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Arizona’s Tate not in top 10, ASU’s Harry left out of ESPN’s top 50

The 2017-18 season was a tough one for Pac-12 athletics.

With only one bowl game win and all three of the tournament participants eliminated in the first weekend, the conference was a massive disappointment.

The college football season is less than a month away from kicking off, and for both major Arizona universities they enter the season without much national spotlight.

Arizona’s junior quarterback Khalil Tate excelled in the month of October as his name burst onto the national scene with his dynamic elusiveness that gave opposing defenses nightmares.

Tate enters the season ranked as the No. 19 best college football player in the country, according to ESPN.

Arguably the most exciting player to watch in the country, Tate enters the season as a legitimate Heisman Trophy contender under new head coach Kevin Sumlin. Though he’s known more as a runner, Tate’s ability as a passer should not get overlooked — he throws one of the best deep balls in the country.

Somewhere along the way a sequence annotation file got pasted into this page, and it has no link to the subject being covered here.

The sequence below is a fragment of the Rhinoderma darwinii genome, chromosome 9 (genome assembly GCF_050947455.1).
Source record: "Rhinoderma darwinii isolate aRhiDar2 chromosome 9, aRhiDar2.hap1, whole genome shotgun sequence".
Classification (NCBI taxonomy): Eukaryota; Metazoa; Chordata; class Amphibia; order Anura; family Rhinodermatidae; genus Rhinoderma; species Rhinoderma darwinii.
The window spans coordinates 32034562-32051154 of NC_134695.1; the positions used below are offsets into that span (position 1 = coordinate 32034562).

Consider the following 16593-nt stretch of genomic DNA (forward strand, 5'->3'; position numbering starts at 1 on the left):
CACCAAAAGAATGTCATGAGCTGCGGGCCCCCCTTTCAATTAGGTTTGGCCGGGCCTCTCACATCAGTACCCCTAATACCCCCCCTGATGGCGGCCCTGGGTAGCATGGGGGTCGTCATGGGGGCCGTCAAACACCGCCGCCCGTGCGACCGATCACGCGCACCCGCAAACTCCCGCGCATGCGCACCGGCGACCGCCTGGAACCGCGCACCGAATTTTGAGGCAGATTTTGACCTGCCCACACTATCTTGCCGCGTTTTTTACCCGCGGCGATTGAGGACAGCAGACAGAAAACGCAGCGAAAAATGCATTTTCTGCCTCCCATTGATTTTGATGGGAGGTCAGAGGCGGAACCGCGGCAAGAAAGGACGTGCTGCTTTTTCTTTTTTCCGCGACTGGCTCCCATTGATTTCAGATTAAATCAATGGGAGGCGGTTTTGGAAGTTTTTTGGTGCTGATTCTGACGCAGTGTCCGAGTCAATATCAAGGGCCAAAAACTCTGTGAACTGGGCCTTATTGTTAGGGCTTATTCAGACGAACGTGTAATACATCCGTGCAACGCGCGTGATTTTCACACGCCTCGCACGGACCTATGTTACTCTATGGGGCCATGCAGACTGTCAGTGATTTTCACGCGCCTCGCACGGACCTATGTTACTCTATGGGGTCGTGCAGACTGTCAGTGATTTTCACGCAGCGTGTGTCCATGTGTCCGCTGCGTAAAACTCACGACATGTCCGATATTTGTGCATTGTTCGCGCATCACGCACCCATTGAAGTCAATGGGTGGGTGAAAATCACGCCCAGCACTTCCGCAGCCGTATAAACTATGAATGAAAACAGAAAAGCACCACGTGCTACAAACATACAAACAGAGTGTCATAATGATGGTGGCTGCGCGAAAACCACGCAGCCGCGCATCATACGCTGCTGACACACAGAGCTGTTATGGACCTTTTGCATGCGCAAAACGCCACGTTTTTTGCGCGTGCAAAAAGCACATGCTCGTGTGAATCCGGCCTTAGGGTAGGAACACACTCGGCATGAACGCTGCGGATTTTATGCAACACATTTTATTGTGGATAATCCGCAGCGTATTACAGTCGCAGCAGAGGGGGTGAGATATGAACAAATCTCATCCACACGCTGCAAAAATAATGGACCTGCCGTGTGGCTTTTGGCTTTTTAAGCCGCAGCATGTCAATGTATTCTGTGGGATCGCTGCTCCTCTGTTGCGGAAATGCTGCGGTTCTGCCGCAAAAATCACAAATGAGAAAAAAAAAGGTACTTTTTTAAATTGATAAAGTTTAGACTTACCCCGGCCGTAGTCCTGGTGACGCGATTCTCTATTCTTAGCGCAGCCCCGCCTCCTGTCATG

Others at ESPN believe that this ranking of Tate is way too low.

Jake Trotter thinks the Wildcats’ quarterback isn’t receiving enough credit for his talents.

Despite losing Josh Rosen and Sam Darnold, the Pac-12 is quietly loaded at quarterback again. Yet the headliner of that group — Arizona’s Khalil Tate — is ranked behind seven other quarterbacks on the top 50, including Oregon’s Justin Herbert and Washington’s Jake Browning. Tate, who rushed for more than 300 yards in a game last year  and passed for more than 300 in another, should be on everyone’s preseason Heisman short list, which automatically should have him ranked higher.

Tate completed 62.9 percent of his passes for 14 throwing touchdowns and 1,411 rushing yards with 12 rushing touchdowns.

And while Tate barely cracked the top 20, Arizona State’s N’Keal Harry was left out completely.

Kyle Bonagura believes that Harry was wrongfully snubbed from the list.

Harry arrived at Arizona State as the No. 1-ranked wide receiver in the Class of 2016 and has lived up to that lofty billing in two seasons for the Sun Devils, catching 140 passes for 1,801 yards and 13 touchdowns. If Harry played for a more high-profile program, he might have landed somewhere in the top 15. He’s that type of talent.

Both ASU and Arizona enter the football season with new coaches and tempered expectations.

Neither program has performed especially well the last few seasons, but both feature talented players that create a fair share of story lines.

As for the present, both Tate and Harry are expected to have big seasons for their teams.

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